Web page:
Beers only come in one size: one liter. To say the least, there was A LOT of beer. We got this plate of mixed meats (pork, chicken, and duck were the main components), a bowl of sauerkraut and potatoes. Most of the time we would just get multiple different types of food and all share it. Each table sits 10, so these two other American guys sat with us, honestly, I can not remember their names. A beer in and the music playing, just about everyone was on the benches dancing and singing and just having a good ol’ time. This tent can hold a little over 5,000 people inside–to say the least there was a bunch of people.
Tina Turner and Elvis impersonators!
Experiencing this level of Oktoberfest, was just plan AWESOME!
We left our tent around 3 p.m., this was of course after seeing/hearing a Tina Turner impersonator and everyone singing “Proud Mary”. Also, we found out later that Arnold Schwarzenegger was at the tent later that night. After some more walking around the festival we decided that we wanted to go to Hofbrauhaus (a restaurant), so we did some more exploring around the city on the way there but, it was too crowded so we ended up at Augustiner-Brau am Platzl– I think that was the name of the restaurant. Personally, I did not think it was that great, especially compared to the food we had just had for lunch at Oktoberfest.
Back to the hotel, and we ended up talking to this couple from, maybe Missouri (not positive). Also, there was this gentleman, who we also ended up talking to who was from Belmont, NC (my husband’s home town also, where his family lives now). Belmont is a small town near Charlotte, NC and running into someone from there on the other side of the world is almost unbelievable but pretty cool.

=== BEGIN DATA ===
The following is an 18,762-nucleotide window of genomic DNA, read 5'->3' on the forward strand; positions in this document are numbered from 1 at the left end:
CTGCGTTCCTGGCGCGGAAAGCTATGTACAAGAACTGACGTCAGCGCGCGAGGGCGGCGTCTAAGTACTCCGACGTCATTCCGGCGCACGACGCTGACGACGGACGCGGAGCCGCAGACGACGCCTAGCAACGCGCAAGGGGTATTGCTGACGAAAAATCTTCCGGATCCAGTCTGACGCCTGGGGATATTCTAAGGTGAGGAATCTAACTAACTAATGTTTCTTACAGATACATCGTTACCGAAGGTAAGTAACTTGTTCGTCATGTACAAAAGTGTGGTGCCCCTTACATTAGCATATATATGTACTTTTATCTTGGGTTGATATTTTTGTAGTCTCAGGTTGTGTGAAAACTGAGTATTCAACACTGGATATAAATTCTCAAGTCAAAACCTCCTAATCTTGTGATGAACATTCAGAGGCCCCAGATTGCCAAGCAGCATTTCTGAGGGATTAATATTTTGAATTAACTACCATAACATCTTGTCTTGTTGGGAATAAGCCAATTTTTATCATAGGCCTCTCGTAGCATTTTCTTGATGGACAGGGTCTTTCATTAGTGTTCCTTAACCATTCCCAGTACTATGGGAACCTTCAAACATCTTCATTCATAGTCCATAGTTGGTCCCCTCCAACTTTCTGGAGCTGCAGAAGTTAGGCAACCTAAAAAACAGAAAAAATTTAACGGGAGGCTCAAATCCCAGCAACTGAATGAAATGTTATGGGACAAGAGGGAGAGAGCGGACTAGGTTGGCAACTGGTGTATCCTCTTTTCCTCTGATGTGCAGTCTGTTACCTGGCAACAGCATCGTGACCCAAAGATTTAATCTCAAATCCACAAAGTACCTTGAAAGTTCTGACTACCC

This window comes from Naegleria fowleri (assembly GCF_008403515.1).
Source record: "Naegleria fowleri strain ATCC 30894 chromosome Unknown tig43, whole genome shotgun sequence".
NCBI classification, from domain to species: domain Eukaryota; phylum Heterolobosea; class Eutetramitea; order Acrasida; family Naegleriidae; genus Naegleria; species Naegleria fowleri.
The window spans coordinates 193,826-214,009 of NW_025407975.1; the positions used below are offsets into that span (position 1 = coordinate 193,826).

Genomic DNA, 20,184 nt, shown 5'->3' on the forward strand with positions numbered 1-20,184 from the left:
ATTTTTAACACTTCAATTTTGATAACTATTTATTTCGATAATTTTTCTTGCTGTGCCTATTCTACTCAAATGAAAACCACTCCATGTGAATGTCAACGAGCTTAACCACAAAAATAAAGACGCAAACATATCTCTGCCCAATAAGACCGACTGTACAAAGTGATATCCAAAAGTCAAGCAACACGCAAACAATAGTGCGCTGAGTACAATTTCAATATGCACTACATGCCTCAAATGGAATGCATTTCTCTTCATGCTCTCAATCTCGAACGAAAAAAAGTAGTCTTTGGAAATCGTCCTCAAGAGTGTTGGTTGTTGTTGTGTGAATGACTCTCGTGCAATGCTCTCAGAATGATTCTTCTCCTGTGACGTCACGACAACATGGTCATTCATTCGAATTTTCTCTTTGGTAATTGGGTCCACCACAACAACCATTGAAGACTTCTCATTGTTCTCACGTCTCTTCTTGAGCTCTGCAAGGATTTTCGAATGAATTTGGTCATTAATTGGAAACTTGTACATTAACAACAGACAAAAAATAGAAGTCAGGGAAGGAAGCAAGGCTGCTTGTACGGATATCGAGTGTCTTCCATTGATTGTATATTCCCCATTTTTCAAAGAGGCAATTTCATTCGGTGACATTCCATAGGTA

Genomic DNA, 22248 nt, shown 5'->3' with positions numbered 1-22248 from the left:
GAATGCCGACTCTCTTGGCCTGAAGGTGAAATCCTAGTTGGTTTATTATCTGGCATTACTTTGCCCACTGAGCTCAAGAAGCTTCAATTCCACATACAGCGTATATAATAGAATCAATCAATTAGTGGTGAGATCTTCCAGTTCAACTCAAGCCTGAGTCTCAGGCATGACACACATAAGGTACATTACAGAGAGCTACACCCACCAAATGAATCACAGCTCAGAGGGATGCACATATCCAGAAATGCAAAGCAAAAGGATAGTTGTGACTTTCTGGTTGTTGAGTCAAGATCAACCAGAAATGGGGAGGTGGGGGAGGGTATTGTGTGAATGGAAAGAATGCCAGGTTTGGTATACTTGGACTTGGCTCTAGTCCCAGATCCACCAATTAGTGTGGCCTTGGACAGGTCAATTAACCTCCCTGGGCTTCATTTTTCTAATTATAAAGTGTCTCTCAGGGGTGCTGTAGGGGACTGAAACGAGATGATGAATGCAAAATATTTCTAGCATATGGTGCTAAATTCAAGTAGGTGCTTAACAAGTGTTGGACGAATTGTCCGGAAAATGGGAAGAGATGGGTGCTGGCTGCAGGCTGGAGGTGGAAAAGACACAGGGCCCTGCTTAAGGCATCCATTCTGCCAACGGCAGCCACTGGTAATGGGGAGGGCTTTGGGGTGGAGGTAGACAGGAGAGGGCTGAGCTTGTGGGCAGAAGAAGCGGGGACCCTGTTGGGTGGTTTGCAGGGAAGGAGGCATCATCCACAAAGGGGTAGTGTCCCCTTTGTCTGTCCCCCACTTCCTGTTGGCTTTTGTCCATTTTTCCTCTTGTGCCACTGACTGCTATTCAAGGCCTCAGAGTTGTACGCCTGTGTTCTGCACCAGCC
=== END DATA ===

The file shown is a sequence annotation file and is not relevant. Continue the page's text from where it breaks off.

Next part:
After good conversation in the lobby with our new friends and then to bed we went.
Day 3: Exploring and Travel
We all woke up re-energized and ready for some walking, we decided to just do some exploring around the city and saw some of the amazing architecture all around. We also got to see a very expensive BMW in a dealership–close to $200,000 for everything in it. We walked back through Marienplatz and did a little shopping.
After all this we headed back to the hotel and caught a taxi to the airport and off to our next destination: Paris!
Personally, I would love to go back to Oktoberfest one year, it was so much fun! If you like beer and festivals, this is a must see! What are some of your Oktoberfest experiences anywhere in the World? Also, if you have any suggestions of places to see and places to go feel free to give your input in the comments below. Part two of the Family Adventure (Paris) will be continued in the next post!